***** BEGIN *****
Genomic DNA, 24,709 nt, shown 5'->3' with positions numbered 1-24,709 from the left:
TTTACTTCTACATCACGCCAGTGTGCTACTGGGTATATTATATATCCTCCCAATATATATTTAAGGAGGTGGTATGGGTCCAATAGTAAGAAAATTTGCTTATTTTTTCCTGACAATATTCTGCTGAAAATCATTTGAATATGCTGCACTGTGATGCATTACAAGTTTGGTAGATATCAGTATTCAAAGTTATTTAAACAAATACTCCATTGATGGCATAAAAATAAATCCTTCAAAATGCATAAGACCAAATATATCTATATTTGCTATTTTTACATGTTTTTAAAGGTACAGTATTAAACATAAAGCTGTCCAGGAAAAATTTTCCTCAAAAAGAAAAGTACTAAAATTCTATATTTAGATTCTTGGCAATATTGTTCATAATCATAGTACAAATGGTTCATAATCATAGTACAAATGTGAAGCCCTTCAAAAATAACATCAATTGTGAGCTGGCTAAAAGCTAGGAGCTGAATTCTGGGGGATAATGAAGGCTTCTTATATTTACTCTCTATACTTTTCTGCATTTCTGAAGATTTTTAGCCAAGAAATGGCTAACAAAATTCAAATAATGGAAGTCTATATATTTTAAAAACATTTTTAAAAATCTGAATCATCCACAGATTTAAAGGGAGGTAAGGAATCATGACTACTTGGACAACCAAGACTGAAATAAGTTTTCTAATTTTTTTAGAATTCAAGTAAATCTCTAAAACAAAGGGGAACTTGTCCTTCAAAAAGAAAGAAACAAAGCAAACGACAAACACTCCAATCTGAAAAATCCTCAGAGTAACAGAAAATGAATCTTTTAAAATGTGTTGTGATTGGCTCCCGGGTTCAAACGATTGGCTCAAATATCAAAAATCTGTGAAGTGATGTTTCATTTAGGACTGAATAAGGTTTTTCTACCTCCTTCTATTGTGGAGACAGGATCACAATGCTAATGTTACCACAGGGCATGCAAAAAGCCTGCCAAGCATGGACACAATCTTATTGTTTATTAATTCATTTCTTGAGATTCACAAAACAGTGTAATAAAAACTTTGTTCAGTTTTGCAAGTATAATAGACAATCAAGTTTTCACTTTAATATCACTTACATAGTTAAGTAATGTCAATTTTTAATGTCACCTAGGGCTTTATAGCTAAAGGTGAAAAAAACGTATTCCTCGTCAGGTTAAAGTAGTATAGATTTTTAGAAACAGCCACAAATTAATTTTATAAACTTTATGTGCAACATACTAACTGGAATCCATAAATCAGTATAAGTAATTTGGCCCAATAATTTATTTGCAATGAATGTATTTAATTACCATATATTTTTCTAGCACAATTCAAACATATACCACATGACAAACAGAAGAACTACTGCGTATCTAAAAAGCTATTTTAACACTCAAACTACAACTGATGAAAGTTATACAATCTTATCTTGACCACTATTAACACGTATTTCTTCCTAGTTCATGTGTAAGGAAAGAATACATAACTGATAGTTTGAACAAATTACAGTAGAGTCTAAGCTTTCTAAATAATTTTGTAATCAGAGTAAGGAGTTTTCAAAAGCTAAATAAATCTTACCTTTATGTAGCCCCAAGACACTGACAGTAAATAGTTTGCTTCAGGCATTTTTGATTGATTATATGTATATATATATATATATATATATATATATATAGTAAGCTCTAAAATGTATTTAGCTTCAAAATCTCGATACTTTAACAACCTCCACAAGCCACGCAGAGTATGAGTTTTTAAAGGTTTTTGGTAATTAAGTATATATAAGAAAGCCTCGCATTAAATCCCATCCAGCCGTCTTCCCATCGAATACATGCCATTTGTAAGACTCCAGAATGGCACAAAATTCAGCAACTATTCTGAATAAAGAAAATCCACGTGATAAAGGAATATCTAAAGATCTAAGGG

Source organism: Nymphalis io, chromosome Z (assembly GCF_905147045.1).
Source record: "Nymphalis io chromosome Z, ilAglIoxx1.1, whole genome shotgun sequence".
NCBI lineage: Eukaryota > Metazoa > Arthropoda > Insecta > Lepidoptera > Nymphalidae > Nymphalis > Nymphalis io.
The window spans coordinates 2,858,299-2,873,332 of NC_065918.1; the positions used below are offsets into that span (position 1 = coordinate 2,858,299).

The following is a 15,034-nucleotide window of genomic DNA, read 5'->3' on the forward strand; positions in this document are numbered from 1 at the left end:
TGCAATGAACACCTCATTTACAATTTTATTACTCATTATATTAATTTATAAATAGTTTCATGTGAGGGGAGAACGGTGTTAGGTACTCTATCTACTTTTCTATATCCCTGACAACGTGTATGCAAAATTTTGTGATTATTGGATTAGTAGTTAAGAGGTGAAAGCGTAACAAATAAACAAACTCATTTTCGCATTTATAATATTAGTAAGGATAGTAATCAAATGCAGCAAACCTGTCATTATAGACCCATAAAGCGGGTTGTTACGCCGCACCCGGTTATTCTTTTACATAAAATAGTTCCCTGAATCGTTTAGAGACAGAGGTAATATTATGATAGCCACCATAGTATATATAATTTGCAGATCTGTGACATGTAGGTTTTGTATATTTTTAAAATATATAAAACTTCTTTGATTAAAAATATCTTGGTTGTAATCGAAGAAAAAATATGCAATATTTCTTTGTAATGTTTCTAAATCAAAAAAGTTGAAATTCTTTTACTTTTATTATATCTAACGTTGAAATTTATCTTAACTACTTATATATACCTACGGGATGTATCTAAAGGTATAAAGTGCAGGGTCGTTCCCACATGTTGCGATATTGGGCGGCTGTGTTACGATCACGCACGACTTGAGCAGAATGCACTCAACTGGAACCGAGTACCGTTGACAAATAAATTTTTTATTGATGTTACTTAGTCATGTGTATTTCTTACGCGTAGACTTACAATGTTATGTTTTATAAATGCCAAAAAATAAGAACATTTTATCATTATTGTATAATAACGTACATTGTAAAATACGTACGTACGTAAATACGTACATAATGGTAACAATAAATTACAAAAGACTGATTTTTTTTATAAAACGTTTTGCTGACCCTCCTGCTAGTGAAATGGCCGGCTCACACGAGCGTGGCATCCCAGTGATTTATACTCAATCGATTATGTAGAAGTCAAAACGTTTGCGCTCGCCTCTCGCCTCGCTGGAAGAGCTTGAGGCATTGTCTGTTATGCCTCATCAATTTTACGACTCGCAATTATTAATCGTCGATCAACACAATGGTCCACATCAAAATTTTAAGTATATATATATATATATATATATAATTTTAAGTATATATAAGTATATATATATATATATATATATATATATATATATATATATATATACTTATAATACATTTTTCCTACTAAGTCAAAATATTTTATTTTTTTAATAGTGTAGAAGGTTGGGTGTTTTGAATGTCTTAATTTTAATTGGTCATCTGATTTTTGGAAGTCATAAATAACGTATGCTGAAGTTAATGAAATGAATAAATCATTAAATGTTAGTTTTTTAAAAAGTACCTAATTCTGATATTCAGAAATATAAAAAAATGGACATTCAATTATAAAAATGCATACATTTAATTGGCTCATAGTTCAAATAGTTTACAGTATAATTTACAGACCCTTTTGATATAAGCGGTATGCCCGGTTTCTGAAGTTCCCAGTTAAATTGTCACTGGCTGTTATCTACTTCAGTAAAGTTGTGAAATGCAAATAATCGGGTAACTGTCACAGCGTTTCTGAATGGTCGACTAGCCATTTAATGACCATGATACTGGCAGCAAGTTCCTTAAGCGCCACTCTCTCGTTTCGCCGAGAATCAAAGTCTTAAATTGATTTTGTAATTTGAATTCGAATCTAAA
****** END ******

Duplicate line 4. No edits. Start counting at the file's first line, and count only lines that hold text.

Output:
Source record: "Nymphalis io chromosome Z, ilAglIoxx1.1, whole genome shotgun sequence".